No more going to church with hunger. Nothing can be as annoying as staying in church for long service when you haven’t eaten, all you want is to go home and eat because your stomach is singing a different worship song. With this make ahead meal you can completely concentrate and allow the service win you over. this is a weekend sauce when the cooking cannot be rushed It takes time to roast the meats, simmer the sauce, and taste the ingredients as they come together, What gives this sauce its incomparable flavour is the pork spare ribs, pork side bones.
Finally a make ahead meal for every Sunday morning before service
This is a weekend sauce when the cooking cannot be rushed It takes time to roast the meats, simmer the sauce, and taste the ingredients as they come together
Roasts pork bones and both hot and sweet sausage before bathing them in tomatoes and aromatics and then lets everything bubble gently for several hours honestly you cannot cook this sauce too much." The finished sauce is vibrant red, studded with chunks of sausage and flecked with lots of fresh parsley, an herb that is too often employed as a garnish and not for its clean, grassy flavour. You can pluck out the bones before serving, but is sweeter to leave them in just make sure to warn your eaters!
Serves at least 4 with lots of leftover sauce
- Freshly ground pepper to taste
1. Preheat oven to 400 degrees. Line a baking sheet with sides with aluminum foil. Place a baking rack over the foil and place the ribs on the rack. There should be a little space between each rib. Sprinkle with 1/2 teaspoon salt. Place baking pan in oven and roast for 30-40 minutes (the bigger pieces you may have to turn halfway through) until nicely browned and caramelized. Remove pan from oven and with tongs take each rib off the rack. Place on a paper-towel lined plate to further drain.
2. On cutting board, carefully remove casings from sausage. Slice each link into four pieces, or simply pinch off balls of sausage about 1 to 1 1/2 inches in diameter. Set each piece of sausage on wire rack (no need to wash the rack beforehand). Place baking pan in oven and roast for about 30 minutes, or until sausage is browned and caramelized. It usually is not necessary to turn the sausage, but you can if you wish. Remove pan from oven and turn off oven.
3. On cutting board, cut onion into medium-small dice. Thinly slice garlic cloves, then roughly chop. (You don't want the garlic pieces too small or they will burn.) Heat a large, heavy saucepan or Dutch oven over medium-low heat. Add olive oil. When oil has warmed, add onion and sauté until just beginning to turn golden brown (about 10 minutes), stirring occasionally with a wooden spoon. Add garlic to pan and stir frequently. When the garlic aroma becomes heady and fragrant (watch carefully to make sure garlic is not browning too quickly), clear a hot spot in the pan with your wooden spoon. Add tomato paste and sauté until the tomatoes begins to release their fragrance. Mix tomato paste with onion and garlic mixture and add 5.5 ounces of water to pan. (Easiest way to do this is to simply fill tomato paste can with water.) Drain juice from canned tomatoes and reserve about a cup of it. Add bay leaf and tomatoes to pan. You can add tomatoes whole -- they will cook down. Or simply cut each tomato into about four pieces with kitchen shears before adding them to the pot.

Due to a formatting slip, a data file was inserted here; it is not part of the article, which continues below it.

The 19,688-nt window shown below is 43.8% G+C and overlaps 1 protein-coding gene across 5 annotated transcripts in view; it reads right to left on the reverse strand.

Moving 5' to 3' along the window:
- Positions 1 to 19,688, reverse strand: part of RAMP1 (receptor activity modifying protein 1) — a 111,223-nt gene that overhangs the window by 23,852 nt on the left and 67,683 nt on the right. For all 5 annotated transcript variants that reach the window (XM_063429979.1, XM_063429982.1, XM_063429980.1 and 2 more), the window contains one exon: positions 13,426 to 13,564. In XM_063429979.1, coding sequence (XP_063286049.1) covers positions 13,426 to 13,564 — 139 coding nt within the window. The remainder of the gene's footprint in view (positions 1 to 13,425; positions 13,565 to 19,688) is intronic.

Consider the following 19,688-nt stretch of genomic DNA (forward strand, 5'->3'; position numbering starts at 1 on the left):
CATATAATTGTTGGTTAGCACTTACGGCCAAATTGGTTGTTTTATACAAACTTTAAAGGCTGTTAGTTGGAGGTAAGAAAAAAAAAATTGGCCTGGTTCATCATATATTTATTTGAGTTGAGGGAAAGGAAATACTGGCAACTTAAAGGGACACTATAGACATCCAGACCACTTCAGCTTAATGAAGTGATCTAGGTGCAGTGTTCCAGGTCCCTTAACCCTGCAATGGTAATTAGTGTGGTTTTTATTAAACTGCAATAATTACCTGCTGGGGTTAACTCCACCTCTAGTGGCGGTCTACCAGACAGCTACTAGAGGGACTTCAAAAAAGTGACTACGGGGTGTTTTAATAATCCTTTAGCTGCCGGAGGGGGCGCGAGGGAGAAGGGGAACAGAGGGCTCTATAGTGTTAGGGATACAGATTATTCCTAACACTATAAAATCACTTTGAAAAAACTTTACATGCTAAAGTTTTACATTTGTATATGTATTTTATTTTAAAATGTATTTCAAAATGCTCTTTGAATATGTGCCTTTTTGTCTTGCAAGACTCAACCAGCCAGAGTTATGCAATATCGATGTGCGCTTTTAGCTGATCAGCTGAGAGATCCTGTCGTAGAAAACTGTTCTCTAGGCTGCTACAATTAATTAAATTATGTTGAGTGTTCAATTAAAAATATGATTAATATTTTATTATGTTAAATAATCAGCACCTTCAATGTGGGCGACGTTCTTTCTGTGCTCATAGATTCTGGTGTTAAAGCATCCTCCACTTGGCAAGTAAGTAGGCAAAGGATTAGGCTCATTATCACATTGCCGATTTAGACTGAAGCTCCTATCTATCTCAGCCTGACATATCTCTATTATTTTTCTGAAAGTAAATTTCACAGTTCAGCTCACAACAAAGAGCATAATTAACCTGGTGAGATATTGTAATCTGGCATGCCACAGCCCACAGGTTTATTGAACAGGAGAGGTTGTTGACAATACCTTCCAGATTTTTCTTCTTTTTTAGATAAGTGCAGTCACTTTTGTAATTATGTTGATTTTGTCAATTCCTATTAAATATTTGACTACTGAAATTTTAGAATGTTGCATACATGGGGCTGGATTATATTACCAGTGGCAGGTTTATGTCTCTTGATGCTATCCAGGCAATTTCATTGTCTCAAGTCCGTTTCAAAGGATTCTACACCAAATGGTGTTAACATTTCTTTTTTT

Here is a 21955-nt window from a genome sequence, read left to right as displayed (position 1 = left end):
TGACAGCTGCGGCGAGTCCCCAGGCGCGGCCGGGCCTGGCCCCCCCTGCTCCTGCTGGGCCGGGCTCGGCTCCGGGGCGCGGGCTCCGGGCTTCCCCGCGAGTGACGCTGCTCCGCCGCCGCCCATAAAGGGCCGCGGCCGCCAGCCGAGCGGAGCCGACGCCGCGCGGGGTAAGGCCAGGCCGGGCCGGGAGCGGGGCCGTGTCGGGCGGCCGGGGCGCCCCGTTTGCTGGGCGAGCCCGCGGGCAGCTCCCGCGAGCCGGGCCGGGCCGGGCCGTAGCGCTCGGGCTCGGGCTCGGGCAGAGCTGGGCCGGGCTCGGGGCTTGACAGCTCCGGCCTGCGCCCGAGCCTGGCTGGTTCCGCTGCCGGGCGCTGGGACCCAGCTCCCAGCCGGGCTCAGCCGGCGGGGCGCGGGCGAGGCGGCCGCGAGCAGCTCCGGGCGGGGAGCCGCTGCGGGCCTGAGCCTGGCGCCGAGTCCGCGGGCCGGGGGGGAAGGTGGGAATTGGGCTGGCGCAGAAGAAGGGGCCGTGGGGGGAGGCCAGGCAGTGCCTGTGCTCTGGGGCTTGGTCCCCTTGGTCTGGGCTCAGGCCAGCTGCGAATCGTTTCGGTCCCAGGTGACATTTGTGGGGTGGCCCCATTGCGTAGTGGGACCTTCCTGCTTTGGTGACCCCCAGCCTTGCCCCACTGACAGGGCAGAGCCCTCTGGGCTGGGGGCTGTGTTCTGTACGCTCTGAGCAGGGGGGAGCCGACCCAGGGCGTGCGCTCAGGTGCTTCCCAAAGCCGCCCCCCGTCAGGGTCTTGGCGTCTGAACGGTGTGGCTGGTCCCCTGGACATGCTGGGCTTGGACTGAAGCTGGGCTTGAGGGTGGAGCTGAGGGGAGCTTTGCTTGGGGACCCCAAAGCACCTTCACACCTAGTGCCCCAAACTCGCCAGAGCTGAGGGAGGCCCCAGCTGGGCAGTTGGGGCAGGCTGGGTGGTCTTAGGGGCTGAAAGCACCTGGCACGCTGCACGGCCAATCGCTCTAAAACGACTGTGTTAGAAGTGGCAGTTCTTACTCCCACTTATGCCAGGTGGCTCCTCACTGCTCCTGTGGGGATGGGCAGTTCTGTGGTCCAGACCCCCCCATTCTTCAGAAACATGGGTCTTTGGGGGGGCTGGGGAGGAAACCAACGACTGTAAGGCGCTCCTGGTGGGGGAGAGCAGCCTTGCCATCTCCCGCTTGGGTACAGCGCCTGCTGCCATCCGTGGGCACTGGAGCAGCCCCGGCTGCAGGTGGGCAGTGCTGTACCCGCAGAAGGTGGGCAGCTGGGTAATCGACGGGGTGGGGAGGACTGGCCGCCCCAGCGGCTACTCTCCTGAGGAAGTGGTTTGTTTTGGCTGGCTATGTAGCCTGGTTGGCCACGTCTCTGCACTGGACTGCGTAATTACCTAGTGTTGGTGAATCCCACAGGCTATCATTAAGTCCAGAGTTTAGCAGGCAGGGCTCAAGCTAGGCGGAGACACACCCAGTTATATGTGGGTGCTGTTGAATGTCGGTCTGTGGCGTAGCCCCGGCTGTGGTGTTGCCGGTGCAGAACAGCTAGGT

4. Bring tomato-onion-garlic mixture to a simmer and add pork bones and sausages, nestling them carefully into the sauce. You want enough meat to flavour the sauce, but not so much that it overwhelms the tomato sauce. Lower heat and cook tomato sauce at a low simmer for about two hours, stirring occasionally. During the first hour of cooking, if level of sauce in the pan begins to evaporate, add reserved tomato liquid, as needed. After the first hour of cooking, add water to the sauce instead if sauce is looking too thick. The sauce will smell wonderful as it cooks, infusing your home with pork and tomato aromas. Inhale and savour, and pour yourself a glass of your favourite red wine.
5. After about two hours of cooking, begin to add salt, about 1 teaspoon at a time. Let sauce cook for about 15 minutes, so that the salt's flavour can be absorbed before adding more. Add a few grinds of fresh black pepper and the parsley. Taste and adjust the seasonings until the flavours are to your liking. Continue to cook for another half hour or so. (Total cooking time should be at least 2 1/2 to 3 hours, but honestly you cannot cook this sauce too much. The longer it simmers, the better it will taste.)
6. About half an hour before you are ready to eat, fill a large stockpot with water. Bring to a boil and add a tablespoon or two of salt. Taste it and see if you can taste the salt. If you can't taste the salt, then add a little more. When water is rapidly boiling, add dried pasta. Give a good stir with a slotted spoon and bring back to a boil. Cook for about eight minutes, then begin tasting the pasta. When it is al dente (just slightly chewy, but not hard) drain pasta, but reserve a cup or two of the cooking water.
7. If the sauce looks too thick, add a ladle or two of pasta water. Warm a big spaghetti serving bowl with some of the pasta water. Add a ladleful of sauce to the bottom of the bowl. Top with a tablespoon or two of cheese. Add a few large spoonful of pasta. Top with sauce, more cheese and a sprinkling of basil. Add another layer of pasta, sauce, cheese and basil. Keep layering the ingredients until the bowl is full. Add bones and sausage around the edges of the bowl. Top with a handful of basil and more cheese.
8 . Serve pasta in bowls with additional grated cheese and basil. Pour some more red wine, and serve with warm bread. Enjoy!
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